The first thing that Path B does was to create a Mutex object with the name “c8aabdc4” using CreateMutex function. In the event that the mutex already exists, the program will terminate.


 Image 9 : Creation of MutexName

The mutex is used to prevent 2 of such process running at the same time. The malware then continues to call function at address 0040264A where it gets the computer name and internal IP address of the computer.

Next GetTempPathA is called to form the path C:\DOCUME~1\ADMINI~1\LOCALS~1\Temp\s.bin which is used as the destination file path of the actual payload.

The function at address 00403D60 takes in the domain name www.sslquery.myz.info:443 and resolve it to an IP address –


 Image 10 : Possibly C&C of Malware

Function 00402350 is called to form the Get Request to the C&C server. In the function we can see that computer name and internal IP address as shown below.


 Image 11 : Data that are sent back to C&C

The appended information gotten from the victim  are encoded and appended to the URL.

URLDownloadToFileA is then called to upload user info and download the payload from the url below:

to C:\DOCUME~1\ADMINI~1\LOCALS~1\Temp\s.bin

However at the time of analyzing the sample, the server was already down…


 Image 12 : Download URL of another payload

should the actual payload (s.bin) exists we would expect that the first byte of the downloaded payload is the type of command to execute as shown in the switch statement below. The function responsible for reading the commands from the downloaded payload is at address 00402553.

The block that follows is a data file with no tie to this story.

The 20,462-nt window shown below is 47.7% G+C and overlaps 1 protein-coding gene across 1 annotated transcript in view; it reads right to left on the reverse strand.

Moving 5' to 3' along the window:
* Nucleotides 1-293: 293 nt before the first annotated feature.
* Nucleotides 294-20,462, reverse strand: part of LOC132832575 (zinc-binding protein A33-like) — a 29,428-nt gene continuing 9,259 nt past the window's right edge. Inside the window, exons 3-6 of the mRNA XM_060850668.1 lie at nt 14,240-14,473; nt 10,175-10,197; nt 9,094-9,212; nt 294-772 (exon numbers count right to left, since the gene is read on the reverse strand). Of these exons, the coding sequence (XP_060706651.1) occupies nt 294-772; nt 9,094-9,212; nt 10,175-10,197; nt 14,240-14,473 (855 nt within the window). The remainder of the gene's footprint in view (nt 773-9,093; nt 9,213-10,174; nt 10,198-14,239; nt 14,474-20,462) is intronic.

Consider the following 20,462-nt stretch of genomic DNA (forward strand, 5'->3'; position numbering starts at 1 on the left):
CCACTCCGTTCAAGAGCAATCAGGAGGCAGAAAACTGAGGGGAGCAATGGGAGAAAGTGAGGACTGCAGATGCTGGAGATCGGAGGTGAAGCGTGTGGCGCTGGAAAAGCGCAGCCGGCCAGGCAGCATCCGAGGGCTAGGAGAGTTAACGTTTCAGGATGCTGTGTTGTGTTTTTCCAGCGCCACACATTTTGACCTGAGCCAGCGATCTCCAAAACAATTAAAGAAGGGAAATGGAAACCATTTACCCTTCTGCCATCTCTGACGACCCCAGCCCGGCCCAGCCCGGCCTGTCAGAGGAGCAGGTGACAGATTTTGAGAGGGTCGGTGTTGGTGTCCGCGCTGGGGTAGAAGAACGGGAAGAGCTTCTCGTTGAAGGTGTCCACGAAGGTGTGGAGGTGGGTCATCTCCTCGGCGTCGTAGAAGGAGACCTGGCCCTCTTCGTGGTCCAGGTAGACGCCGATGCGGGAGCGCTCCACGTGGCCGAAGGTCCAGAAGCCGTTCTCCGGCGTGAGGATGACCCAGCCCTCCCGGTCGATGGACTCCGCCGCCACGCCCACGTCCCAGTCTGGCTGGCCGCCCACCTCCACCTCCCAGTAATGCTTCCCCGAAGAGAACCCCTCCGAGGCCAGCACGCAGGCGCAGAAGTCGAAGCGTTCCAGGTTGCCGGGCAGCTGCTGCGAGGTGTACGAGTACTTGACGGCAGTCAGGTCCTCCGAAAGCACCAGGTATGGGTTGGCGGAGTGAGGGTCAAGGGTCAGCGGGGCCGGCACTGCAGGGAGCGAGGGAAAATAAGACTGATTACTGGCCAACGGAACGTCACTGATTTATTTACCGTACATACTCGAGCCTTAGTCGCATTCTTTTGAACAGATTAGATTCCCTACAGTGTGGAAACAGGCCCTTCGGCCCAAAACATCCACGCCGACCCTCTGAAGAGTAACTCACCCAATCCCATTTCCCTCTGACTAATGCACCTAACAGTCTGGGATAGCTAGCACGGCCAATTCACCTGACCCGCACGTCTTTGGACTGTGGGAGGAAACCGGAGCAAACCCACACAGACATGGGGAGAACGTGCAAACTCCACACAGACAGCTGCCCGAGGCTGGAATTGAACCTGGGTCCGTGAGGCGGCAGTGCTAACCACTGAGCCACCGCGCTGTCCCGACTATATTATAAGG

Image 13 : List of Commands for Malware

Based on the above switch statements, we can observe that the payload downloaded is in fact commands to be executed on the machine. We do not really need to download and analyze the payload to know what it is doing. The functions that the malware can perform are reading files, upload file to server, executing commands, delete file, find file and retrieving logical drive info.

Once the command to the malware is executed, the instruction file, s.bin, is deleted.

As we can see in the image below, the malware would call back to its server every hourly and retrieve new commands to execute.


 Image 14 : Hourly Sleep

[ Dropping of Persistent Backdoor ]
Earlier on, we have mentioned that the malware added an entry to the registry. This registry key is added for persistence.
Location: HKCU\Software\Microsoft\Windows\CurrentVersion\Run
Name: Hotkey
Value: C:\Documents and Settings\Administrator\Application Data\WMService.exe -st

You may find a screen shot of this at [ Analysis of Path A ] section

[ Anti Analysis Features ]
The author of this malware implemented time delay in the program possibly for the purpose of evading anti virus detection. It is known that anti virus executes program to detect for malicious codes however it would only execute the program for a short period of time. A time delay approach could potentially evades such scanning.

Using breakpoint in OllyDbg, we observed that IsDebuggerPresent is used to detect if a debugger is attached to the dropper. However there is no difference in the core operations even if the dropper detects that a debugger is present.

[ Whois Investigation ]
A quick Whois query using CentralOps revealed that the domain name (www.sslquery.myz.info) is also pointing to the IP address ( which
we have had also found it earlier in the binary. As myz.info is a “Free Dynamic DNS” service offered by ChangeIP.com, the infiltrator can change the IP address easily without affecting the callback.

However the server is currently inactive. (Information correct as of 22/10/2014)

[ Domain Whois record ]

Queried whois.afilias.info with “myz.info”…

Domain Name:MYZ.INFO